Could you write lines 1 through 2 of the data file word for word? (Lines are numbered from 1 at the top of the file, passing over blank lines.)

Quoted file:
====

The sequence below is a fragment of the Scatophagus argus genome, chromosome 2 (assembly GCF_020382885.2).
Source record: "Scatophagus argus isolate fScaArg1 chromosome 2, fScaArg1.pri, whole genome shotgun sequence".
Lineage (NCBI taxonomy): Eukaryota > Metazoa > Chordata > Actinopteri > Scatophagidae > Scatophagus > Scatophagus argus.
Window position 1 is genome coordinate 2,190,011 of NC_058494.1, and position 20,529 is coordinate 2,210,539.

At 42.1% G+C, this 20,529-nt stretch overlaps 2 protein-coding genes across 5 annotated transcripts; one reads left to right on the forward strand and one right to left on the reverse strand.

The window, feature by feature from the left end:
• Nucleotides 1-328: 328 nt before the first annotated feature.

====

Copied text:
The sequence below is a fragment of the Scatophagus argus genome, chromosome 2 (assembly GCF_020382885.2).
Source record: "Scatophagus argus isolate fScaArg1 chromosome 2, fScaArg1.pri, whole genome shotgun sequence".